Shie Kasai (2007-01-28): Dear Humphrey It's great to hear from you and I apologize for my slow response. I feel like I'm hibernating. It's been really cold these days. Every morning, getting out of bed is a struggle as it is perfectly warm, comfortable, and my feet are dry. I dream of staying snuggled with my man forever; besides, it is too cold outside of bed in my typically plateau apartment, over 100 years old. This place is not very energy efficient. When I leave outside, I put too many layers of clothes and pants that restrain my body movement. I can not bend my arms completely. I open the front door and breath in the frozen air from my nose which wakes me up all too well. Going down the slippery stairs while holding the bar tight, I think of if I should try catching a bus or just walk all the way to work. My watch says I have roughly 8 minutes which means that I have to run like a moron to the bus stop. And if I miss it, there will not be another bus for at least 20 minutes. As I know I am late for work again, I decide to walk through the mountain. The sun is very bright on my eyes but I must hurry, there is no time to pause and take my sunglasses out from my backpack. I might freeze if I stop moving. The air is very fresh and calm. There are always dogs in the mountain. I simply enjoy passing them by with a silent hello. Once in a while, I encounter some friendly kinds of dogs. One morning, this most friendly one ran up to me with his tennis ball in his mouth, stopped, and dropped the ball in front of me. He was like the dog who won the final prize in the movie called "Best in Show", a norwich terrier. To respond to his playful gesture, I picked it up and threw it away. The tennis ball was very used, wet and gross. He chased his toy, picked it up and dropped it in front of me again. He would repeat this again and again. We played this game about ten times until his owner, an older gentle lady, finally caught up with him. She thanked me as and they continued in the opposite direction. That was a good start of a day. Oh, Humphrey, the other morning, I saw a younger version of you. He must have been less than 7 months old. His four legs looked way too thick for the body. His hair was still shorter and really fluffy looking. I imagine you were once like that. I wonder if you ever remember when being small. Do you ever look at old baby photos of yourself? Maybe the new baby can bring you back your forgotten self. Are you excited? happy? Dac and I will visit you guys once you are settled, keep warm! Yours, Shie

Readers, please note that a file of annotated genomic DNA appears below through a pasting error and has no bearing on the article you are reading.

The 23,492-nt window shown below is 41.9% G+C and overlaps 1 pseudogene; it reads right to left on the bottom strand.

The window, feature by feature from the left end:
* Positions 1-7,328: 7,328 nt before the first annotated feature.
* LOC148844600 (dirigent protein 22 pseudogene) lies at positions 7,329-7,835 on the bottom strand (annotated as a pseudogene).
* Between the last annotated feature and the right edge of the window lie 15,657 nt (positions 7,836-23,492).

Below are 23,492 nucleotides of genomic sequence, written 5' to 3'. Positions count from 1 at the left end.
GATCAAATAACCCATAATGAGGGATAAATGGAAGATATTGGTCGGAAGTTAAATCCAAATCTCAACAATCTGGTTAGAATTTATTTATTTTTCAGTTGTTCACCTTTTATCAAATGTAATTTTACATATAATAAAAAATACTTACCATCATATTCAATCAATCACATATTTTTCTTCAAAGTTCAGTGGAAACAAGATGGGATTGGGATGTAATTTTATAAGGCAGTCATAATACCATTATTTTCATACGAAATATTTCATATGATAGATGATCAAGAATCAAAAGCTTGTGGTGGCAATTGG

Humphrey (2007-01-22): My long lost friend Shie, How many moon winks has it been? I think of you often. I know you have been seeing Kim and Colin because sometimes I smell you and your mate on their legs. Your smell last week reminded me of our correspondence - for days I've been trying to get a free moment. Colin has taken to shutting off his box of description when he leaves. We also went out to the mountains for the past four days with my friend Cal-leh, a sprightly young bitch with whom I sometimes tussle. She's the only one who doesn't listen to my sincere growls when I have a stick in my mouth. The hubris, Shie. All the sticks in the forest and she grabs onto mine. Then we are forced to do a ridiculous dance along the path, like two tame horses down a street - she infuriates me, I say so, and yet she won't let go. When I lie down, she lies down next to me. When I get up, she follows. She has the hunger of a she-bear. She eats her food in one gulp and would eat mine too if I didn't watch over it. Shie, I am a slow eater - I like to enjoy a meal, perhaps go and speak to Colin for a break. She forces me to eat like some pack animal, nose deep in the guts of a goat. She's too silly. She's too playful. she's too enthusiastic. And yet, Shie, home now in our high cave, Cah-lee gone, I feel somewhat melancholy. There's isn't a question that I find her trying, you understand, but I have to admit that in my glummest moments, she knows to be quiet and let me be. She is full of tricks: she must know her absence is felt, and however glum I am, the feeling of her absence immediately begs the question, why be glum when I can be with her? For a mountain dog, this kind of thinking is hardly something to howl across the valley. I find her then, and she acts as if there were no glum mood, and this allows me to forget it myself. I am especially glum today because we have left one another's side, but also because it is evident that Kim is getting ready to deliver her pups. Her teats are large and her belly is swollen. She moves with a certain purpose, somewhat like an avalanche, but one that's been going on for about two moons now. But the birthing is near...I know you're around because, as I said, I can smell you. Please write back. I am lonesome. In the mountains, with Cal-leh, I would enrage Colin by standing outside and giving a friendly hello to all of the dogs around the valley. In ancient dog, which I was happy to see many of the dogs spoke, with some shall we say imperfections, the greetings are long and detailed, recounting lineage, acts of bravery and physical bearing. this is all formal and boring but necessary, especially on first greeting, and yet I really never got half way through anything first because Cal-leh kept on tempting me with sticks and second because Colin would continue to interrupt by either rapping one of the glass holes and giving me a good stare down from behind it or coming out and calling me in his deepest voice, which of course I would have to obey. "What the hell are you barking at?" he'd say, "You couldn't understand, you will never understand!" I thought. Of course I couldn't say that, Shie, but upon being let out an hour later, I would continue where I left off. I'm not one of those pedants that has to start at the beginning again (there is a dog of questionable heritage two caves down that goes on each morning about his royal line in an anxious tone that protests more than I'm sure he would like it to) - as I said, I don't start again each time like the fool I just mentioned but my lineage is strong and my feats are, well, too numerous to mention here, so even my shortened version takes a while. Colin frequently becomes enraged - perhaps his heritage is questionable and it is a sore spot for him: but even so, even if this were the case, do not judge him shie, for he is tall and his hands are strong for their size. He has a stooped posture that belies a wise bearing, if not an alpha bone structure. I shouldn't even be saying these things, I'm only enraged because he must in every season let run the dogs of his loins and now what have we got but pups. I apologize, Shie. As I said I'm quite melancholy. And so, my initial point and the one I'll end on is that writing to you in this box is quite a bit like calling out across the mountains and not hearing any howl back. I don't like to think of myself as one of those dogs that goes on. Please respond, perhaps with some welcoming news about your present state of joy in the world. Rub behind the ears the man you live with. I guess he is eating meat now. Have his droppings become stronger in smell? My best to you, I must go, Your friend, Humphrey